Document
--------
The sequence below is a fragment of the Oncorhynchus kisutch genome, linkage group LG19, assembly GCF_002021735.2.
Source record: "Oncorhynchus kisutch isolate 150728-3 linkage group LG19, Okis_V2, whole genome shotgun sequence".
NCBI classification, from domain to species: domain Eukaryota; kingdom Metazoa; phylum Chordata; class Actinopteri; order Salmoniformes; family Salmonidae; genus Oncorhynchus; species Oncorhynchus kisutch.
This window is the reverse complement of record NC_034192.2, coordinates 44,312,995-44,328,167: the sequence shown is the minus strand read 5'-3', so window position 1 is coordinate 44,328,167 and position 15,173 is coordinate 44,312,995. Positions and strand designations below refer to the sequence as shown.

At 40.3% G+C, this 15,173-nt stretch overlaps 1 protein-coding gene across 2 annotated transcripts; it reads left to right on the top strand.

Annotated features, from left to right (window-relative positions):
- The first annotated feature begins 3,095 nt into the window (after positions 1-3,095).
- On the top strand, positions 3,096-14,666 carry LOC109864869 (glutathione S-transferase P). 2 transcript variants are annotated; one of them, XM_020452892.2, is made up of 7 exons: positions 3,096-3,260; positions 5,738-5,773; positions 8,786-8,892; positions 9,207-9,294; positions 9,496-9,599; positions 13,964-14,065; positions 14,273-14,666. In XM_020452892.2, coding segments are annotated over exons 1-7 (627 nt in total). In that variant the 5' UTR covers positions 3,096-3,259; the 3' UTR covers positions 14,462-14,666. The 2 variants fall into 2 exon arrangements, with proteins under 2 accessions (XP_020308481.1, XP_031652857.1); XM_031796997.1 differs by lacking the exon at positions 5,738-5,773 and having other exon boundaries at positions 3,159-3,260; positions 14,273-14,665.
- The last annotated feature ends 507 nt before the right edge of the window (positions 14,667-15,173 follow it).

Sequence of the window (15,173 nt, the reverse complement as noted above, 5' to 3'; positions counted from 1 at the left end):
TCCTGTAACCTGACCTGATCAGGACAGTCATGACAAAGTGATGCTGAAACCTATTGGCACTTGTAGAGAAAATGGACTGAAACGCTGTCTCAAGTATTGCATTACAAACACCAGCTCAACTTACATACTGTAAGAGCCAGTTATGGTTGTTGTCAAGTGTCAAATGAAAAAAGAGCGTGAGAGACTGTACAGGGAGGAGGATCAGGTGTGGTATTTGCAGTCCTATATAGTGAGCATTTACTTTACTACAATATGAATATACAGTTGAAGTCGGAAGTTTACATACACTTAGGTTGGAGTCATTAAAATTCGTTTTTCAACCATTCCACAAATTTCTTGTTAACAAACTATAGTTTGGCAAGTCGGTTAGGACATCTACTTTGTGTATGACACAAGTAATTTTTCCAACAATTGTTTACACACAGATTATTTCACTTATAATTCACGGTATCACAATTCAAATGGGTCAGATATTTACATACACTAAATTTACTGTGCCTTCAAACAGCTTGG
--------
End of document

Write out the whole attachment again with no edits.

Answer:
The sequence below is a fragment of the Oncorhynchus kisutch genome, linkage group LG19, assembly GCF_002021735.2.
Source record: "Oncorhynchus kisutch isolate 150728-3 linkage group LG19, Okis_V2, whole genome shotgun sequence".
NCBI classification, from domain to species: domain Eukaryota; kingdom Metazoa; phylum Chordata; class Actinopteri; order Salmoniformes; family Salmonidae; genus Oncorhynchus; species Oncorhynchus kisutch.
This window is the reverse complement of record NC_034192.2, coordinates 44,312,995-44,328,167: the sequence shown is the minus strand read 5'-3', so window position 1 is coordinate 44,328,167 and position 15,173 is coordinate 44,312,995. Positions and strand designations below refer to the sequence as shown.

At 40.3% G+C, this 15,173-nt stretch overlaps 1 protein-coding gene across 2 annotated transcripts; it reads left to right on the top strand.

Annotated features, from left to right (window-relative positions):
- The first annotated feature begins 3,095 nt into the window (after positions 1-3,095).
- On the top strand, positions 3,096-14,666 carry LOC109864869 (glutathione S-transferase P). 2 transcript variants are annotated; one of them, XM_020452892.2, is made up of 7 exons: positions 3,096-3,260; positions 5,738-5,773; positions 8,786-8,892; positions 9,207-9,294; positions 9,496-9,599; positions 13,964-14,065; positions 14,273-14,666. In XM_020452892.2, coding segments are annotated over exons 1-7 (627 nt in total). In that variant the 5' UTR covers positions 3,096-3,259; the 3' UTR covers positions 14,462-14,666. The 2 variants fall into 2 exon arrangements, with proteins under 2 accessions (XP_020308481.1, XP_031652857.1); XM_031796997.1 differs by lacking the exon at positions 5,738-5,773 and having other exon boundaries at positions 3,159-3,260; positions 14,273-14,665.
- The last annotated feature ends 507 nt before the right edge of the window (positions 14,667-15,173 follow it).

Sequence of the window (15,173 nt, the reverse complement as noted above, 5' to 3'; positions counted from 1 at the left end):
TCCTGTAACCTGACCTGATCAGGACAGTCATGACAAAGTGATGCTGAAACCTATTGGCACTTGTAGAGAAAATGGACTGAAACGCTGTCTCAAGTATTGCATTACAAACACCAGCTCAACTTACATACTGTAAGAGCCAGTTATGGTTGTTGTCAAGTGTCAAATGAAAAAAGAGCGTGAGAGACTGTACAGGGAGGAGGATCAGGTGTGGTATTTGCAGTCCTATATAGTGAGCATTTACTTTACTACAATATGAATATACAGTTGAAGTCGGAAGTTTACATACACTTAGGTTGGAGTCATTAAAATTCGTTTTTCAACCATTCCACAAATTTCTTGTTAACAAACTATAGTTTGGCAAGTCGGTTAGGACATCTACTTTGTGTATGACACAAGTAATTTTTCCAACAATTGTTTACACACAGATTATTTCACTTATAATTCACGGTATCACAATTCAAATGGGTCAGATATTTACATACACTAAATTTACTGTGCCTTCAAACAGCTTGG